Keepers at Chester Zoo are starting the New Year with their annual head count of every animal at the tourist attraction, which is home to more than 500 different species.

Thousands of animals, many of them threatened with extinction, are included in the compulsory census which is legally required as part of the zoo’s operating licence.

Teams are faced with the formidable task of noting down the vital details of every individual mammal, reptile, amphibian, fish, bird and invertebrate in their care with the data used to help plan breeding programmes for endangered species ranging from tiny tarantulas to Asian elephants.

This year, some of the world’s most vulnerable animals are involved in the zoo’s stock take for the very first time, including endangered Palawan binturongs, the first Javan green magpies to hatch in the UK and a rare Rothschild’s giraffe calf born on Boxing Day.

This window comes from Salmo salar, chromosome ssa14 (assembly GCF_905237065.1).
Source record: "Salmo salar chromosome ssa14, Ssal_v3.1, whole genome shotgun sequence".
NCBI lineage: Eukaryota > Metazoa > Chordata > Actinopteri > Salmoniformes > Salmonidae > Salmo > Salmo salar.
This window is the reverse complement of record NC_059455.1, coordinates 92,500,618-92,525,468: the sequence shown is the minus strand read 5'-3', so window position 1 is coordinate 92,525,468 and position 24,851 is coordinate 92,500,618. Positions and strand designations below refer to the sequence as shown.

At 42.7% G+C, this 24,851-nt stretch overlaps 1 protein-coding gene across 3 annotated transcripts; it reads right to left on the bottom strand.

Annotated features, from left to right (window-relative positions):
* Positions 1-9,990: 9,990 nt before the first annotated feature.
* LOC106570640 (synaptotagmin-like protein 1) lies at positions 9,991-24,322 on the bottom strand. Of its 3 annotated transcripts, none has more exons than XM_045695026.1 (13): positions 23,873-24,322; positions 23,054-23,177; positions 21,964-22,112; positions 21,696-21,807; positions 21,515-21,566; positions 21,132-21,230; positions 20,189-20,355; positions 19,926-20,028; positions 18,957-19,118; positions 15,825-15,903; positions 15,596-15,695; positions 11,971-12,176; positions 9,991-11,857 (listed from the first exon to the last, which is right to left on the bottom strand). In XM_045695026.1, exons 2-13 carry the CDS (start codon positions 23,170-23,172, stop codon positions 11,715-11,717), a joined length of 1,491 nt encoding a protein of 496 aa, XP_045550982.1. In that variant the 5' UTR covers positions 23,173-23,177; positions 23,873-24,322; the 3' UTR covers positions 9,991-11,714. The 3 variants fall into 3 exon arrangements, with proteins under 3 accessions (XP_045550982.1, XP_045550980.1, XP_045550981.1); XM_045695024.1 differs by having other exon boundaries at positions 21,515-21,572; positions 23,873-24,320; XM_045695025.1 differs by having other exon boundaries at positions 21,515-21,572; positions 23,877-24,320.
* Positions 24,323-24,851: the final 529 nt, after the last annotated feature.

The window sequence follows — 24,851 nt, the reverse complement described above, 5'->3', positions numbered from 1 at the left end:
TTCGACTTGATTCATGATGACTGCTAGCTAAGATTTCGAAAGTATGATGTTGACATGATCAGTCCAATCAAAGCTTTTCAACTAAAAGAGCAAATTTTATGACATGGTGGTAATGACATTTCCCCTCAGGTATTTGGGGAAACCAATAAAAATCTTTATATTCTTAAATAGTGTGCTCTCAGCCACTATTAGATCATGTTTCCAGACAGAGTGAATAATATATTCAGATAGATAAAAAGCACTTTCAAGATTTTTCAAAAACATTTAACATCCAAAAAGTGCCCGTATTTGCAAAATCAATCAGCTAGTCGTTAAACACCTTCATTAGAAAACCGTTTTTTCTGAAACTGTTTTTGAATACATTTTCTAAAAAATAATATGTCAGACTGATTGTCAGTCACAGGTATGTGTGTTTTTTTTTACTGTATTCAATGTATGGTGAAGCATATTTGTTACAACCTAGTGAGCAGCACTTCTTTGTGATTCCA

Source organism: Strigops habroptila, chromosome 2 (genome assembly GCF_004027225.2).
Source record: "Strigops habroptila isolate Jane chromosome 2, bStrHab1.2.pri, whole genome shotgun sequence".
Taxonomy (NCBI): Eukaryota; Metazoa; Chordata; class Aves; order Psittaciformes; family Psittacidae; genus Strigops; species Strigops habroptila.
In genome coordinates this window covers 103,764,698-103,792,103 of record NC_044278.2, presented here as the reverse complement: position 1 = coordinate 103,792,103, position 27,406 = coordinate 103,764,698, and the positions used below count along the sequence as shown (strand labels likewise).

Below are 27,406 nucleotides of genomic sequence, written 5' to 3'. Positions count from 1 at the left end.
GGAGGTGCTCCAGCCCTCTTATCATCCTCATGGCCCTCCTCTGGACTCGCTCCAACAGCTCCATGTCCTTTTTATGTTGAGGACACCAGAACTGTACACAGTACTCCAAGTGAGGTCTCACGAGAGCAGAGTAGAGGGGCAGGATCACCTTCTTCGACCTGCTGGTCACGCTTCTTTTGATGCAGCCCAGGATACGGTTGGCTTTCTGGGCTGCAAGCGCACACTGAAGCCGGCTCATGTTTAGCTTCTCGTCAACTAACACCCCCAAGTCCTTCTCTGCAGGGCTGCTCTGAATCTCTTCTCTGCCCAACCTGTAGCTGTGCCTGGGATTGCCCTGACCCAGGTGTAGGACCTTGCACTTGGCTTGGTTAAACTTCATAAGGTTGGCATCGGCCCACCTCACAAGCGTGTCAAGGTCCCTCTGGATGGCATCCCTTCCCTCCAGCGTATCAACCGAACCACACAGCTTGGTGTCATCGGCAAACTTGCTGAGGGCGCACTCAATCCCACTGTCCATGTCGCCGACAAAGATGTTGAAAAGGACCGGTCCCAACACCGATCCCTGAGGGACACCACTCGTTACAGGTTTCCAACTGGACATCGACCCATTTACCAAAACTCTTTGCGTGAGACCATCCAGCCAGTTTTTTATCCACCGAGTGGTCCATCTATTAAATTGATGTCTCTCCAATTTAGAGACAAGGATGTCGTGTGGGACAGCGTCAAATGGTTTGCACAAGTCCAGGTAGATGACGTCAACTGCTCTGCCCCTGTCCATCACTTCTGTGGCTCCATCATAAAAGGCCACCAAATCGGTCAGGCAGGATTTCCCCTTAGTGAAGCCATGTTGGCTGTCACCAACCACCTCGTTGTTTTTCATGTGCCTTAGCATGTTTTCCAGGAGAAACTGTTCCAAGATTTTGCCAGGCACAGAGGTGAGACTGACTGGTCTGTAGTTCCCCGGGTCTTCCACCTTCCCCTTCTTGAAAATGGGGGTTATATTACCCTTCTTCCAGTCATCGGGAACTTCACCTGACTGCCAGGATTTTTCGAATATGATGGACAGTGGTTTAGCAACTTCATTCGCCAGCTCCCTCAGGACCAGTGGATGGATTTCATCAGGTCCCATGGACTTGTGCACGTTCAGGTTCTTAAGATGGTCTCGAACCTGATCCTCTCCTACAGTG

Records coordinator Liz Ball is responsible for compiling the information from the count.

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She said: “Zoo records are regularly updated to take into account any births, deaths, departures and arrivals - with every animal having its very own passport detailing exactly who it is, where it was born and who its ancestors are. It’s all carefully designed to ensure the best possible management of vital worldwide conservation-breeding programmes for the many endangered species we work with.

“At the start of every year though, it’s all hands on deck as keepers help double check the data with a full head-count. It’s a process which all zoos must go through by law in order to comply with the Zoo Licensing Act 1981.

“A whopping 20,827 animals were recorded during our last count but we expect to top that number this time around. New species, such as the Palawan binturong, have arrived in recent months and last year was also huge for us in terms of breeding successes. This really is going to be our biggest counting challenge ever!

“Among the new faces are four incredibly rare Javan green magpie chicks, a species which is critically endangered in the wild, a rare Asian elephant called Indali and male Rothschild’s giraffe calf Murchison who was born on Boxing Day. It’s fantastic to be able to add all of these important newborns to the count.”